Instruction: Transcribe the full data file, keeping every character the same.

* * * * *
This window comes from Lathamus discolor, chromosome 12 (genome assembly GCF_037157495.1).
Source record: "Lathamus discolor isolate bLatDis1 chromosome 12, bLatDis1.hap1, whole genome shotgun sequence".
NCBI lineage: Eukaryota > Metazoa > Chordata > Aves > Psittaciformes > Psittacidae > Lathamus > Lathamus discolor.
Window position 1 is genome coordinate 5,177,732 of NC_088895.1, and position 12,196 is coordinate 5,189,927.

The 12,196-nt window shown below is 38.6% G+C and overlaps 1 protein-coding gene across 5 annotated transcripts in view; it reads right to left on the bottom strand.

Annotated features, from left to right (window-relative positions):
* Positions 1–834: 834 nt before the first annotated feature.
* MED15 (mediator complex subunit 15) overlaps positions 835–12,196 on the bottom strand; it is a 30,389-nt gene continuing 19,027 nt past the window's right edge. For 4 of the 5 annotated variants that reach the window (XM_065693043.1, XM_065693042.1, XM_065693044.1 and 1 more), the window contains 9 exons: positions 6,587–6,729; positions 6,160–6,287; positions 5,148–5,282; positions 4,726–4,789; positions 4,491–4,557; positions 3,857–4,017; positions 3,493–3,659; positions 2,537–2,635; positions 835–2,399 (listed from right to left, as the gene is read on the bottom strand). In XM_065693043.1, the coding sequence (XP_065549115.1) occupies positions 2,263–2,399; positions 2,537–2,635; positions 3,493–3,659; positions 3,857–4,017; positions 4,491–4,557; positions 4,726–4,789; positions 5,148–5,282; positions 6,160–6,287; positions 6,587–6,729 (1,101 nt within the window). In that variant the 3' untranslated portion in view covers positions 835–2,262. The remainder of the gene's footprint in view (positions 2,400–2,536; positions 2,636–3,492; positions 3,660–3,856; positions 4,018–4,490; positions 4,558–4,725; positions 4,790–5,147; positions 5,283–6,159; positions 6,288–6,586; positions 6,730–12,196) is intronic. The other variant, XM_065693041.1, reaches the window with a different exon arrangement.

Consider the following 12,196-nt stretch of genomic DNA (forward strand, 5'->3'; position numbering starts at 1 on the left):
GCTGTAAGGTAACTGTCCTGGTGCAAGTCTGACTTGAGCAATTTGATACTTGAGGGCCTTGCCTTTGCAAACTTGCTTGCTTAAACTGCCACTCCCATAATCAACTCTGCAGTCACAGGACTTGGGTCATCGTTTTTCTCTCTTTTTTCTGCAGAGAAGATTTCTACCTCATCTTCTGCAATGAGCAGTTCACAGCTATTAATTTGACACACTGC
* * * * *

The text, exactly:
This window comes from Lathamus discolor, chromosome 12 (genome assembly GCF_037157495.1).
Source record: "Lathamus discolor isolate bLatDis1 chromosome 12, bLatDis1.hap1, whole genome shotgun sequence".
NCBI lineage: Eukaryota > Metazoa > Chordata > Aves > Psittaciformes > Psittacidae > Lathamus > Lathamus discolor.
Window position 1 is genome coordinate 5,177,732 of NC_088895.1, and position 12,196 is coordinate 5,189,927.

The 12,196-nt window shown below is 38.6% G+C and overlaps 1 protein-coding gene across 5 annotated transcripts in view; it reads right to left on the bottom strand.

Annotated features, from left to right (window-relative positions):
* Positions 1–834: 834 nt before the first annotated feature.
* MED15 (mediator complex subunit 15) overlaps positions 835–12,196 on the bottom strand; it is a 30,389-nt gene continuing 19,027 nt past the window's right edge. For 4 of the 5 annotated variants that reach the window (XM_065693043.1, XM_065693042.1, XM_065693044.1 and 1 more), the window contains 9 exons: positions 6,587–6,729; positions 6,160–6,287; positions 5,148–5,282; positions 4,726–4,789; positions 4,491–4,557; positions 3,857–4,017; positions 3,493–3,659; positions 2,537–2,635; positions 835–2,399 (listed from right to left, as the gene is read on the bottom strand). In XM_065693043.1, the coding sequence (XP_065549115.1) occupies positions 2,263–2,399; positions 2,537–2,635; positions 3,493–3,659; positions 3,857–4,017; positions 4,491–4,557; positions 4,726–4,789; positions 5,148–5,282; positions 6,160–6,287; positions 6,587–6,729 (1,101 nt within the window). In that variant the 3' untranslated portion in view covers positions 835–2,262. The remainder of the gene's footprint in view (positions 2,400–2,536; positions 2,636–3,492; positions 3,660–3,856; positions 4,018–4,490; positions 4,558–4,725; positions 4,790–5,147; positions 5,283–6,159; positions 6,288–6,586; positions 6,730–12,196) is intronic. The other variant, XM_065693041.1, reaches the window with a different exon arrangement.

Consider the following 12,196-nt stretch of genomic DNA (forward strand, 5'->3'; position numbering starts at 1 on the left):
GCTGTAAGGTAACTGTCCTGGTGCAAGTCTGACTTGAGCAATTTGATACTTGAGGGCCTTGCCTTTGCAAACTTGCTTGCTTAAACTGCCACTCCCATAATCAACTCTGCAGTCACAGGACTTGGGTCATCGTTTTTCTCTCTTTTTTCTGCAGAGAAGATTTCTACCTCATCTTCTGCAATGAGCAGTTCACAGCTATTAATTTGACACACTGC